This is AI generated summarization, which may have errors. For context, always refer to the full article.
MANILA, Philippines – The Commission on Elections (Comelec) on Thursday, December 4, opened bids for additional voting machines for the 2016 national elections.
Out of the 5 companies that earlier bought bidding documents from the Comelec, only two – Smartmatic TIM and Indra Sistemas – were able to submit eligibility requirements and initial technical proposals on time, said the Comelec bids and awards committee (BAC).
E-Konek Pilipinas withdrew from the bidding process because its partnership with another company did not materialize. Miru Systems, on the other hand, would not be able to complete the consularization of their documents in time for the opening of bids.
The Comelec BAC has yet to hear from the last prospective bidder, Election Systems & Software.
The bids received by the Comelec BAC on Thursday were for the two-stage competitive bidding for the lease of 23,000 optical mark reader (OMR) machines. They are meant to augment the existing 80,000 precinct count optical scan (PCOS) machines for the 2016 polls.
The committee allotted two weeks for the evaluation of the bidders’ eligibility documents, and the end-to-end testing of their election management systems, said Comelec BAC chairperson Helen Aguila Flores.
The BAC would then recommend the bidders’ proposals to the Comelec en banc. Afterwards, it would come up with the final technical specifications for the second stage of the bidding process, where the bidders that passed the first stage would submit final technical and financial proposals.
“Hopefully, by February, we could award the contract,” Flores said.
The approved budget for the contract of the OMR election system is P2.5 billion. It includes the procurement of ballots and ballot boxes, and the hiring of technical support personnel.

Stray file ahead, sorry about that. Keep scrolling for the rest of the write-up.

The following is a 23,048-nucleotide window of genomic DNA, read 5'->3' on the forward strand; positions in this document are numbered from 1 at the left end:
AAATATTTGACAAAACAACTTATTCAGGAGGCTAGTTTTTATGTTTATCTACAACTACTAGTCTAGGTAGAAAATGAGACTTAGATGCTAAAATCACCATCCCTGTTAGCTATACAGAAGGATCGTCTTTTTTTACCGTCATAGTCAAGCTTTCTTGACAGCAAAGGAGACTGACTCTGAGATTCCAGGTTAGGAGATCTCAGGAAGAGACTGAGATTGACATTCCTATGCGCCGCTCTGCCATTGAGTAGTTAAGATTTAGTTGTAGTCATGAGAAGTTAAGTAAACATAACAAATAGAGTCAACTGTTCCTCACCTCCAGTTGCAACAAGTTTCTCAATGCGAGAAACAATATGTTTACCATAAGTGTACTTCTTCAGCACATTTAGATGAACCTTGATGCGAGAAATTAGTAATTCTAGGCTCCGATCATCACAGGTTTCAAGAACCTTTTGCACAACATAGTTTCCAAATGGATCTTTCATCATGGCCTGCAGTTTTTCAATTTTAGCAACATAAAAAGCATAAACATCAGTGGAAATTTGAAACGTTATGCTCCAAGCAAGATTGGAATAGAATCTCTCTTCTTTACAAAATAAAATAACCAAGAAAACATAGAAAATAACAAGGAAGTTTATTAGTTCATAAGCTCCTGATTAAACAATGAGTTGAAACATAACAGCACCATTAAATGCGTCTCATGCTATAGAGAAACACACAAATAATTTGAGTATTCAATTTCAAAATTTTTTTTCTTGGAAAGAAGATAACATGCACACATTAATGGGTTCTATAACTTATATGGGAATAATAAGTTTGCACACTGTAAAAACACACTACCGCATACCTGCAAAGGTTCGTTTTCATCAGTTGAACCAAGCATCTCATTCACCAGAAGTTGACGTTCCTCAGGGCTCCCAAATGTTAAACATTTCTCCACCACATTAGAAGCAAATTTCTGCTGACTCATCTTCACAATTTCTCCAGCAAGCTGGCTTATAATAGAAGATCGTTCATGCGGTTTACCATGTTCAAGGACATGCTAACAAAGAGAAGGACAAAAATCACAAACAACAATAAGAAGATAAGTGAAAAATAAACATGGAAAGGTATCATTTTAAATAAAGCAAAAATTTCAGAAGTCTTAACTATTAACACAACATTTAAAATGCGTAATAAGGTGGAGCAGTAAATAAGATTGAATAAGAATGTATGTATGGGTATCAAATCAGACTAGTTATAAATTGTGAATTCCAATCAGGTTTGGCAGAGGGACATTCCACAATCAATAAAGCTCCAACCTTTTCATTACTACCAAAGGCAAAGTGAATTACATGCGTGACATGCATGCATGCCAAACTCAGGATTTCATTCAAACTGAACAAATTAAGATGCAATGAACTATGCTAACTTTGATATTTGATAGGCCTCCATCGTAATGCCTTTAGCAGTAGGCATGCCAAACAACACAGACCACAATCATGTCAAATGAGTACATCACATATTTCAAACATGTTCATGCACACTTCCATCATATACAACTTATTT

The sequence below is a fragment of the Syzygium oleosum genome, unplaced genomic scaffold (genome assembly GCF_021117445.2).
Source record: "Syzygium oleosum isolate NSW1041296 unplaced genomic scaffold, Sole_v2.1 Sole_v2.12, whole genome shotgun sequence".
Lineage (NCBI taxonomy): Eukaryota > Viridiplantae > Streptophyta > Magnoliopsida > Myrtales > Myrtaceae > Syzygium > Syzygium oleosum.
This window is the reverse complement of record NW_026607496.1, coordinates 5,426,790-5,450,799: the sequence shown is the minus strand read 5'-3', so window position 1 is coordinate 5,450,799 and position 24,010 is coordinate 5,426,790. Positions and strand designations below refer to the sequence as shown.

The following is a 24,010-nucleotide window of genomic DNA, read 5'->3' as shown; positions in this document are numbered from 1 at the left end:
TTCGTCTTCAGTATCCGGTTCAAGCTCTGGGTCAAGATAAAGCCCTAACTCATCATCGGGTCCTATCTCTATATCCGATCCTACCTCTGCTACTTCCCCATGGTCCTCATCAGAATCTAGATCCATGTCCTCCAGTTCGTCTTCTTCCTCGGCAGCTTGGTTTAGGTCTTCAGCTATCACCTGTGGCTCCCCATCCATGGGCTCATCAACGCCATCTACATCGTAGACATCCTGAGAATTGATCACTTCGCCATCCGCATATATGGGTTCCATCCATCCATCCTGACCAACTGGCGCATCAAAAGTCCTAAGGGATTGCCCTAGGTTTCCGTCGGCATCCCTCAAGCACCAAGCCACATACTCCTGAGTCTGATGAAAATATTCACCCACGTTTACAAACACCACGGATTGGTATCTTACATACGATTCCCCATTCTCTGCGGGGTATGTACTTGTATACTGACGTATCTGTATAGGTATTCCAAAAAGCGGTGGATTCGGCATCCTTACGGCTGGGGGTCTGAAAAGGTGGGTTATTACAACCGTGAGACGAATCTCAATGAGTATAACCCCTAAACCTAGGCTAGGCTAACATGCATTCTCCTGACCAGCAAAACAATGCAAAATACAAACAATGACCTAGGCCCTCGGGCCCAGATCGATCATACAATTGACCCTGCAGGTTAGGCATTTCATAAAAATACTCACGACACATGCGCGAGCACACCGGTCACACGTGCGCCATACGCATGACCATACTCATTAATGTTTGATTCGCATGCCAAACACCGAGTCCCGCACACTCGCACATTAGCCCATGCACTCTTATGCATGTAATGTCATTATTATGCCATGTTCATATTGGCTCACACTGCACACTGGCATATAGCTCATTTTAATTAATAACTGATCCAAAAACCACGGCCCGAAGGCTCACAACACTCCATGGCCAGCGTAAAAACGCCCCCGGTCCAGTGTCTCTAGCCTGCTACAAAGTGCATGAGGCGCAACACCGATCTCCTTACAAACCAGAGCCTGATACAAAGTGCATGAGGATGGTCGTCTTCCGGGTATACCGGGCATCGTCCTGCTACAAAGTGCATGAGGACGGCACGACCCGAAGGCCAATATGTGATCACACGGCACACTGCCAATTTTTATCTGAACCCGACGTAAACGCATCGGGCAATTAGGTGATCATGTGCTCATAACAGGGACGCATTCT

Meanwhile, the opening of bids for the lease of 410 direct recording electronic (DRE) voting machines was moved to Saturday, December 6. The DRE machines, which use touchscreen technology, would be tested in a pilot project by the Comelec in the 2016 polls.
Response to petitions
Before the opening of bids began, the Comelec BAC addressed petitions to blacklist Smartmatic and to stop the public bidding itself.
In its Resolution Number 1, the Comelec BAC denied due course to the petitions of 9 groups and poll watchdogs to ban Smartmatic from the public bidding. It said that, among others, they are not duly authorized observers and have no legal personality to initiate the blacklisting.
The Comelec BAC also replied to a letter by former Misamis Oriental Assemblyman Homobono Adaza and co-petitioner Jonathan Siñel, who filed a petition before the Supreme Court to stop the public bidding itself.
Adaza and Siñel said that Comelec should first conduct a physical inventory as well as forensic and technical tests on the existing PCOS machines before proceeding with the public bidding. They also prayed that Smartmatic be banned from participating in the bidding process due to issues in past elections.
Smartmatic-TIM supplied the PCOS machines that were used in the 2010 and 2013 polls.
In response, the Comelec BAC said, “We took note of the letter without taking any action.” – Rappler.com